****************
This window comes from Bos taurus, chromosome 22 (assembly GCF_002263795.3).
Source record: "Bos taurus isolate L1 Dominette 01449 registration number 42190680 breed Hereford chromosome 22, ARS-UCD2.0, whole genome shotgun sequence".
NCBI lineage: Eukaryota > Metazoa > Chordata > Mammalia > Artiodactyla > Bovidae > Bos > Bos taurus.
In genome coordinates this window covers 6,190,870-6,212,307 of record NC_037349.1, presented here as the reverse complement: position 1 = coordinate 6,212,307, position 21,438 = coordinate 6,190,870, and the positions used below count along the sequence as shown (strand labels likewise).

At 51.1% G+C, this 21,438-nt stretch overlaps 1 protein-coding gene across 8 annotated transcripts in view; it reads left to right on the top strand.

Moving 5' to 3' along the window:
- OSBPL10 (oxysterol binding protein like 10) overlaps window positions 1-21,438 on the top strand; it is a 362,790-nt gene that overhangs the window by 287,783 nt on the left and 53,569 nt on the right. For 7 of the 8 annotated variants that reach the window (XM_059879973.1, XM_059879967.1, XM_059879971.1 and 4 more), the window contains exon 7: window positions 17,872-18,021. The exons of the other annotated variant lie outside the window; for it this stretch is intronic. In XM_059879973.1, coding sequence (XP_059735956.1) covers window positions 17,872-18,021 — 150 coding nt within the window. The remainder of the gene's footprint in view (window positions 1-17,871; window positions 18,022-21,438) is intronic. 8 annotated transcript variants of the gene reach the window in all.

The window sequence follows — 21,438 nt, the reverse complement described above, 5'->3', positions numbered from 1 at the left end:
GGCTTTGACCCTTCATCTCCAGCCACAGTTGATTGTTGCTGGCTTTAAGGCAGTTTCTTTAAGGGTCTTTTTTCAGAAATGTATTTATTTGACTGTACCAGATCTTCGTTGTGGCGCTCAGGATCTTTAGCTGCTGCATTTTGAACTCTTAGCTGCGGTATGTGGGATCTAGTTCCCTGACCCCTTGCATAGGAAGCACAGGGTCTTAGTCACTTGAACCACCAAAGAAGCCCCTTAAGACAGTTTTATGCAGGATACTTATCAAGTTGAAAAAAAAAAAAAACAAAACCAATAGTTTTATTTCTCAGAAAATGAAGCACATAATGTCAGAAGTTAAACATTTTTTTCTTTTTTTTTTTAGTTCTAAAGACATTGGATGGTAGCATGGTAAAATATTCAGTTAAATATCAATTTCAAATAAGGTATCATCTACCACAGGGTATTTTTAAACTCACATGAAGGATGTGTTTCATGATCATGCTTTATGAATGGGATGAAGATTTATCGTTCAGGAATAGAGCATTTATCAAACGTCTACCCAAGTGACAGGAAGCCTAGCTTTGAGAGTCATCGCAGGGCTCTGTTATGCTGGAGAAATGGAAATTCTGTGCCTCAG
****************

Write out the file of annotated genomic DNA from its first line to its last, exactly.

This window comes from Bos taurus, chromosome 22 (assembly GCF_002263795.3).
Source record: "Bos taurus isolate L1 Dominette 01449 registration number 42190680 breed Hereford chromosome 22, ARS-UCD2.0, whole genome shotgun sequence".
NCBI lineage: Eukaryota > Metazoa > Chordata > Mammalia > Artiodactyla > Bovidae > Bos > Bos taurus.
In genome coordinates this window covers 6,190,870-6,212,307 of record NC_037349.1, presented here as the reverse complement: position 1 = coordinate 6,212,307, position 21,438 = coordinate 6,190,870, and the positions used below count along the sequence as shown (strand labels likewise).

At 51.1% G+C, this 21,438-nt stretch overlaps 1 protein-coding gene across 8 annotated transcripts in view; it reads left to right on the top strand.

Moving 5' to 3' along the window:
- OSBPL10 (oxysterol binding protein like 10) overlaps window positions 1-21,438 on the top strand; it is a 362,790-nt gene that overhangs the window by 287,783 nt on the left and 53,569 nt on the right. For 7 of the 8 annotated variants that reach the window (XM_059879973.1, XM_059879967.1, XM_059879971.1 and 4 more), the window contains exon 7: window positions 17,872-18,021. The exons of the other annotated variant lie outside the window; for it this stretch is intronic. In XM_059879973.1, coding sequence (XP_059735956.1) covers window positions 17,872-18,021 — 150 coding nt within the window. The remainder of the gene's footprint in view (window positions 1-17,871; window positions 18,022-21,438) is intronic. 8 annotated transcript variants of the gene reach the window in all.

The window sequence follows — 21,438 nt, the reverse complement described above, 5'->3', positions numbered from 1 at the left end:
GGCTTTGACCCTTCATCTCCAGCCACAGTTGATTGTTGCTGGCTTTAAGGCAGTTTCTTTAAGGGTCTTTTTTCAGAAATGTATTTATTTGACTGTACCAGATCTTCGTTGTGGCGCTCAGGATCTTTAGCTGCTGCATTTTGAACTCTTAGCTGCGGTATGTGGGATCTAGTTCCCTGACCCCTTGCATAGGAAGCACAGGGTCTTAGTCACTTGAACCACCAAAGAAGCCCCTTAAGACAGTTTTATGCAGGATACTTATCAAGTTGAAAAAAAAAAAAAACAAAACCAATAGTTTTATTTCTCAGAAAATGAAGCACATAATGTCAGAAGTTAAACATTTTTTTCTTTTTTTTTTTAGTTCTAAAGACATTGGATGGTAGCATGGTAAAATATTCAGTTAAATATCAATTTCAAATAAGGTATCATCTACCACAGGGTATTTTTAAACTCACATGAAGGATGTGTTTCATGATCATGCTTTATGAATGGGATGAAGATTTATCGTTCAGGAATAGAGCATTTATCAAACGTCTACCCAAGTGACAGGAAGCCTAGCTTTGAGAGTCATCGCAGGGCTCTGTTATGCTGGAGAAATGGAAATTCTGTGCCTCAG